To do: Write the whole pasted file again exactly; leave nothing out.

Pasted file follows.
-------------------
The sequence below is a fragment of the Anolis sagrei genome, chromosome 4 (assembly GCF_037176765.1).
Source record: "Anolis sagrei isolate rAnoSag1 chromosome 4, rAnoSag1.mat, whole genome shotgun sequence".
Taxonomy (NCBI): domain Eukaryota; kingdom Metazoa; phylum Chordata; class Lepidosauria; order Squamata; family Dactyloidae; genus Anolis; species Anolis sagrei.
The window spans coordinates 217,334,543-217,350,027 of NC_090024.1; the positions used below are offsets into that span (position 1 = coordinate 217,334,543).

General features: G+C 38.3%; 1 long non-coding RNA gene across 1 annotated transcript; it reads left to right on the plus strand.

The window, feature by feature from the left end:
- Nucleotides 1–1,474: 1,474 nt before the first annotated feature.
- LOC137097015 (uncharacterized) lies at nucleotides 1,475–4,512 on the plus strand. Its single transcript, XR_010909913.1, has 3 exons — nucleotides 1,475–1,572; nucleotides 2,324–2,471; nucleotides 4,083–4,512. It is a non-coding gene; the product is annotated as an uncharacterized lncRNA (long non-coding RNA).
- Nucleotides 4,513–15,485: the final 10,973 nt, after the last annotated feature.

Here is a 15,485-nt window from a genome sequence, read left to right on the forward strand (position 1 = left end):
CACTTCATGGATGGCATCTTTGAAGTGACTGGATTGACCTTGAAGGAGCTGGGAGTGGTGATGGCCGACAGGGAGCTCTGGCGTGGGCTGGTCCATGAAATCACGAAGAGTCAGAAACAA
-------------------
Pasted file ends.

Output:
The sequence below is a fragment of the Anolis sagrei genome, chromosome 4 (assembly GCF_037176765.1).
Source record: "Anolis sagrei isolate rAnoSag1 chromosome 4, rAnoSag1.mat, whole genome shotgun sequence".
Taxonomy (NCBI): domain Eukaryota; kingdom Metazoa; phylum Chordata; class Lepidosauria; order Squamata; family Dactyloidae; genus Anolis; species Anolis sagrei.
The window spans coordinates 217,334,543-217,350,027 of NC_090024.1; the positions used below are offsets into that span (position 1 = coordinate 217,334,543).

General features: G+C 38.3%; 1 long non-coding RNA gene across 1 annotated transcript; it reads left to right on the plus strand.

The window, feature by feature from the left end:
- Nucleotides 1–1,474: 1,474 nt before the first annotated feature.
- LOC137097015 (uncharacterized) lies at nucleotides 1,475–4,512 on the plus strand. Its single transcript, XR_010909913.1, has 3 exons — nucleotides 1,475–1,572; nucleotides 2,324–2,471; nucleotides 4,083–4,512. It is a non-coding gene; the product is annotated as an uncharacterized lncRNA (long non-coding RNA).
- Nucleotides 4,513–15,485: the final 10,973 nt, after the last annotated feature.

Here is a 15,485-nt window from a genome sequence, read left to right on the forward strand (position 1 = left end):
CACTTCATGGATGGCATCTTTGAAGTGACTGGATTGACCTTGAAGGAGCTGGGAGTGGTGATGGCCGACAGGGAGCTCTGGCGTGGGCTGGTCCATGAAATCACGAAGAGTCAGAAACAA